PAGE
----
“It’s not just that we’re more aware of adolescent suicide,” said Michael Scharf, MD, chief of child and adolescent psychiatry at the University of Rochester Medical Center and a REACH faculty member. “The rate really is going up. Teen suicide is still rare, but it’s increasing.”
Primary care providers (PCPs) can help teens at risk of suicide, first of all, by being willing to talk about it. “Some people think that asking about suicidal ideation makes the kid more likely to act,” said Dr. Scharf. “But evidence shows that asking either has no impact or has a relieving effect; it frees the patient to talk about the issue.”
“You need to think ahead of time of what to ask and how, so you feel comfortable,” said Dr. Scharf. “You need a go-to way to assess risk and how likely the kid is to follow through.” (See Resources below.) The assessment results can range from “nothing to do here” to “send this kid to the emergency department.”
“The tricky part,” Dr. Scharf said, “is what to do in between.”
Some providers use safety contracts, in which they secure a patient’s promise to contact a trusted adult before attempting suicide. Unfortunately, said Dr. Scharf, experience and data show that these contracts are not effective.
Instead, Dr. Scharf works with patients to devise a safety plan outlining concrete steps they can take when they feel unsafe. He asks patients what they have done in the past to feel better and sets up a sequence of steps: first try this, then that.
Developing a safety plan not only gives the patient coping skills to try when distressed, but also enables the clinician to assess whether the patient is capable of participating in helping himself. “The safety plan has to be realistic. If the kid says he’d call the President [before taking steps to end his life], that’s a kid who isn’t engaged in keeping himself safe.”
Dr. Scharf shared stories of two patients with suicidal ideation to illustrate when safety plans can be effective. The first patient described the roots of her depression in the breakup of a relationship, plus multiple past losses and trauma. “But when we talked through what she was thinking, she talked about wanting to be dead in order to be out of the distress she was in. She didn’t have a [suicide] plan.” Dr. Scharf helped this girl set up a safety plan revolving around her mom, deep breathing, and a craft the girl enjoyed. This patient then could go home, with a plan for mental health follow-up.
The second patient also recounted recent losses. But conversation revealed that “her level of hopelessness made her unable to meaningfully engage in safety planning.” This patient had to go to the emergency room immediately and was then hospitalized.
Setting up a safety plan, with its inherent risk assessment, may be more than you can do in an office visit, Dr. Scharf noted. He recommends arming yourself in advance with a list of resources.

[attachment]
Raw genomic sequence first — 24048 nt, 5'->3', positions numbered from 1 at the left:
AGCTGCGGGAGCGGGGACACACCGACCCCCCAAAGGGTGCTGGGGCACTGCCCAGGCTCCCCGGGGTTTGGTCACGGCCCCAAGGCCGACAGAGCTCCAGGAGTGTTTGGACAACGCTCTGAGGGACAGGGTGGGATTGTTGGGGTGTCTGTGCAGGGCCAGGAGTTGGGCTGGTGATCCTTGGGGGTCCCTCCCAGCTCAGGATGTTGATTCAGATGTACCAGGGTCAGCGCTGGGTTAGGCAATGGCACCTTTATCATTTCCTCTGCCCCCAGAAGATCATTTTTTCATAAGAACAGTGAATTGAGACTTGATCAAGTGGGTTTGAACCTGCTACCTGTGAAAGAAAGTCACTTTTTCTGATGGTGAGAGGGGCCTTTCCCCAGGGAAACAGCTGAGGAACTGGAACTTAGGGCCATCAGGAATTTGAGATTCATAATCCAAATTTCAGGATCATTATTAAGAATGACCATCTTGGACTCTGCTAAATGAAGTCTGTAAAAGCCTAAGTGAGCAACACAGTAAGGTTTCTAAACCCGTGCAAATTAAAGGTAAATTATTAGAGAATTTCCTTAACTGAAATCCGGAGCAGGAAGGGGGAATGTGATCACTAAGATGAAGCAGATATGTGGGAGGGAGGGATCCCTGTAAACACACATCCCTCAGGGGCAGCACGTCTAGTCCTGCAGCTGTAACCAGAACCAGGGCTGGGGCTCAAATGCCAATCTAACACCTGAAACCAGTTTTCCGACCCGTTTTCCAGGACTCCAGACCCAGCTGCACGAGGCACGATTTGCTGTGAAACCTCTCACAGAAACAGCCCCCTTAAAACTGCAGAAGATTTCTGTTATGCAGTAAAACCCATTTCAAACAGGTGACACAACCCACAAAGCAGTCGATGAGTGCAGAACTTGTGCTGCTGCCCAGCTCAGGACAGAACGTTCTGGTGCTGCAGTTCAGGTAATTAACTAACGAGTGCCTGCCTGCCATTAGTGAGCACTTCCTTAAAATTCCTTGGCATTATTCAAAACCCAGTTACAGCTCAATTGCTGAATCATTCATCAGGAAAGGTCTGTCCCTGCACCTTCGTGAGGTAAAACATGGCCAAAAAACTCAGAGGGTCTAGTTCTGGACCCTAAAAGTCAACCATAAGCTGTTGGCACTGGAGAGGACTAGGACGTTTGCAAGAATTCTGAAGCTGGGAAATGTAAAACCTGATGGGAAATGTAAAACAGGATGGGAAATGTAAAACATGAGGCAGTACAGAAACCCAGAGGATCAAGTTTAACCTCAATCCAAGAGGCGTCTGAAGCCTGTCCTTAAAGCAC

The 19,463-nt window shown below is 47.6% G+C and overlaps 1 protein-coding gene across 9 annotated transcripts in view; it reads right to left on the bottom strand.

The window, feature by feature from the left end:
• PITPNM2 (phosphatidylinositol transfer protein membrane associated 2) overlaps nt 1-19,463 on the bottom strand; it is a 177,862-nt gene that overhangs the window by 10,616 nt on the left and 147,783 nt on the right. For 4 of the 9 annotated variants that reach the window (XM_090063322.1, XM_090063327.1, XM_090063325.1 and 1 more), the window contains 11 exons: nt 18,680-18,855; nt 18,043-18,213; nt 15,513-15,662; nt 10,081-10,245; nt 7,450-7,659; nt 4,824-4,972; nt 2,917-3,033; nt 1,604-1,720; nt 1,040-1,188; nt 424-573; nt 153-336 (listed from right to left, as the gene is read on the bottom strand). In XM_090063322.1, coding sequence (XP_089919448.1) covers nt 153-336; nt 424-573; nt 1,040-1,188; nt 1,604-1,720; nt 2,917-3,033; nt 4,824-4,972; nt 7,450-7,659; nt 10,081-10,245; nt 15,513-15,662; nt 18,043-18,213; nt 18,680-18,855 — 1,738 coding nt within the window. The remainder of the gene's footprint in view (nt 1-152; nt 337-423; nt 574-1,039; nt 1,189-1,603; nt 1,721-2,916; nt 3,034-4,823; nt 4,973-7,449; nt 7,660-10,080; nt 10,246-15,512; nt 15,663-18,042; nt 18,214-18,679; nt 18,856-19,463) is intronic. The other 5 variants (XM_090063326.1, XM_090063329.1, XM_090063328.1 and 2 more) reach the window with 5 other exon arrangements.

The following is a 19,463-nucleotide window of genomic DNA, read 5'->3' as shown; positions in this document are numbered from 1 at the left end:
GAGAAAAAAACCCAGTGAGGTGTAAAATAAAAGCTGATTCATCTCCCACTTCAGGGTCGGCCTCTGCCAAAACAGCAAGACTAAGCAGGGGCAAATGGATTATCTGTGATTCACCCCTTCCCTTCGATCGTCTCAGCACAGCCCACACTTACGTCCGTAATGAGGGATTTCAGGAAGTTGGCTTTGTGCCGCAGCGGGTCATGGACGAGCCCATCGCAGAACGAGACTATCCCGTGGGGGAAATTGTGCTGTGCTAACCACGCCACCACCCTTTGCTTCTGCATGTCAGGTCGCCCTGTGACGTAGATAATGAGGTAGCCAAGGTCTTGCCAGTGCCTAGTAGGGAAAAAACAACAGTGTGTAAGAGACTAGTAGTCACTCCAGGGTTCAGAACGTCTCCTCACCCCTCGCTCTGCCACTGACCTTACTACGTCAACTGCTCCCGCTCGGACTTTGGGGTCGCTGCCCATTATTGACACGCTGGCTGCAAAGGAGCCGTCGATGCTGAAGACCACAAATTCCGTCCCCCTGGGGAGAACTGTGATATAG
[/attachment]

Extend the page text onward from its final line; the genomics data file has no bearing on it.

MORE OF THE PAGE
First, find out if your state or region offers a child psychiatry access program for PCPs. (See Resources.) Whether or not you have access to such a program, you should also know about local resources, including any suicide hotlines, mobile crisis services, and other supports.
If you think the patient may be at risk — whether or not you are sure — consultation or referral is vital. If the patient refuses help, involving police or EMS may save a life.
Beyond the clinical setting, Dr. Scharf encourages providers to get involved with local suicide prevention efforts. “It might seem trite,” he said, to participate in a walkathon or speak to a peer-to-peer support group, but “these efforts make people more willing to talk about mental health and to seek help when needed. They are a key part of building community capacity to deal with teen suicide.” Your involvement can extend your impact well beyond your patient base.
Dr. Scharf recommended several resources PCPs can use to assess suicide risk and prevent attempts.
The ASQ (Ask Suicide-Screening Questions) from the National Institute of Mental Health is short, validated in many settings, and accompanied by a set of online tools. Other tools are available in The REACH Institute’s GLAD-PC Toolkit.
Consult the National Network of Child Psychiatry Access Programs to see if a program exists in your state.
If no local hotline is available, refer patients and caregivers to the American Foundation for Suicide Prevention national hotline at 800.273.TALK or have them text TALK to 741741.
Sources of Strength works with high schools to identify peer leaders who can teach others to access help when in need.
Many prevention organizations are local, often started by community members in response to a tragedy. Ask law enforcement officers, teachers, and faith leaders what’s available in your community.
“The opportunity to learn information to help me manage psychiatric conditions in my patients in this time where demand clearly outweighs supply of services, is going to be excellent for me as a PCP in my community.”